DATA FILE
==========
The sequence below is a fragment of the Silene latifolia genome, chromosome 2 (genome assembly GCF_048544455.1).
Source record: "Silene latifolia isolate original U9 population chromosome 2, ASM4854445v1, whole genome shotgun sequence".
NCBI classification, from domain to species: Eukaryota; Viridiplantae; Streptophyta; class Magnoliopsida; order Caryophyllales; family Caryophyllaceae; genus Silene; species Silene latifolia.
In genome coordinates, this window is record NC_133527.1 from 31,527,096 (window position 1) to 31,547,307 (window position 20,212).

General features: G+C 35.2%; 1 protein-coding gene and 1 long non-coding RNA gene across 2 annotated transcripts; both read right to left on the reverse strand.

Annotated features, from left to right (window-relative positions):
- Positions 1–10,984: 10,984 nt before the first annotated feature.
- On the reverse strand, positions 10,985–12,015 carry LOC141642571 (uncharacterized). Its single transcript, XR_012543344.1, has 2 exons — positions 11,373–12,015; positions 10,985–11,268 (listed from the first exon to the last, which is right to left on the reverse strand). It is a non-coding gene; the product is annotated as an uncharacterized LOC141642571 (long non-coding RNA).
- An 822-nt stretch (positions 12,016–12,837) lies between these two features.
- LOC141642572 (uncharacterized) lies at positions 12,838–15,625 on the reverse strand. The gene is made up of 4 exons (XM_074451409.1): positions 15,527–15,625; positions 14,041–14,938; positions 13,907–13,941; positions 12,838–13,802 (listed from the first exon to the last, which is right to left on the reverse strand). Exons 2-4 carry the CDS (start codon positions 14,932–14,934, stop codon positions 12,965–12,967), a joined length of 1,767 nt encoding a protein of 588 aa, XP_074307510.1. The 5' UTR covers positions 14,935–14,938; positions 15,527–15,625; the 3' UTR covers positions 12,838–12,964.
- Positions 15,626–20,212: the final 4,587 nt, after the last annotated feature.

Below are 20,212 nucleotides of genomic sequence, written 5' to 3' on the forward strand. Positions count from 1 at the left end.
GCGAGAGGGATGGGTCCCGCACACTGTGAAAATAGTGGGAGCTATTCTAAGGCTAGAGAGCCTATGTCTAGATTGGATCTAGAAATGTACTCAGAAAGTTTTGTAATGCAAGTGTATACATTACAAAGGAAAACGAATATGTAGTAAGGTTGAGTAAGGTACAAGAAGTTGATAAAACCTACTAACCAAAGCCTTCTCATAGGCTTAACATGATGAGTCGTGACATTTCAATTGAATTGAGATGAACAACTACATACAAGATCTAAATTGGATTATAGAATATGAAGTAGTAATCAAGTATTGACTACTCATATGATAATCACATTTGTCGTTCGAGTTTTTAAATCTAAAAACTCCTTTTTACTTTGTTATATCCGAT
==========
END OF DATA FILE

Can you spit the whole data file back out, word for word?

The sequence below is a fragment of the Silene latifolia genome, chromosome 2 (genome assembly GCF_048544455.1).
Source record: "Silene latifolia isolate original U9 population chromosome 2, ASM4854445v1, whole genome shotgun sequence".
NCBI classification, from domain to species: Eukaryota; Viridiplantae; Streptophyta; class Magnoliopsida; order Caryophyllales; family Caryophyllaceae; genus Silene; species Silene latifolia.
In genome coordinates, this window is record NC_133527.1 from 31,527,096 (window position 1) to 31,547,307 (window position 20,212).

General features: G+C 35.2%; 1 protein-coding gene and 1 long non-coding RNA gene across 2 annotated transcripts; both read right to left on the reverse strand.

Annotated features, from left to right (window-relative positions):
- Positions 1–10,984: 10,984 nt before the first annotated feature.
- On the reverse strand, positions 10,985–12,015 carry LOC141642571 (uncharacterized). Its single transcript, XR_012543344.1, has 2 exons — positions 11,373–12,015; positions 10,985–11,268 (listed from the first exon to the last, which is right to left on the reverse strand). It is a non-coding gene; the product is annotated as an uncharacterized LOC141642571 (long non-coding RNA).
- An 822-nt stretch (positions 12,016–12,837) lies between these two features.
- LOC141642572 (uncharacterized) lies at positions 12,838–15,625 on the reverse strand. The gene is made up of 4 exons (XM_074451409.1): positions 15,527–15,625; positions 14,041–14,938; positions 13,907–13,941; positions 12,838–13,802 (listed from the first exon to the last, which is right to left on the reverse strand). Exons 2-4 carry the CDS (start codon positions 14,932–14,934, stop codon positions 12,965–12,967), a joined length of 1,767 nt encoding a protein of 588 aa, XP_074307510.1. The 5' UTR covers positions 14,935–14,938; positions 15,527–15,625; the 3' UTR covers positions 12,838–12,964.
- Positions 15,626–20,212: the final 4,587 nt, after the last annotated feature.

Below are 20,212 nucleotides of genomic sequence, written 5' to 3' on the forward strand. Positions count from 1 at the left end.
GCGAGAGGGATGGGTCCCGCACACTGTGAAAATAGTGGGAGCTATTCTAAGGCTAGAGAGCCTATGTCTAGATTGGATCTAGAAATGTACTCAGAAAGTTTTGTAATGCAAGTGTATACATTACAAAGGAAAACGAATATGTAGTAAGGTTGAGTAAGGTACAAGAAGTTGATAAAACCTACTAACCAAAGCCTTCTCATAGGCTTAACATGATGAGTCGTGACATTTCAATTGAATTGAGATGAACAACTACATACAAGATCTAAATTGGATTATAGAATATGAAGTAGTAATCAAGTATTGACTACTCATATGATAATCACATTTGTCGTTCGAGTTTTTAAATCTAAAAACTCCTTTTTACTTTGTTATATCCGAT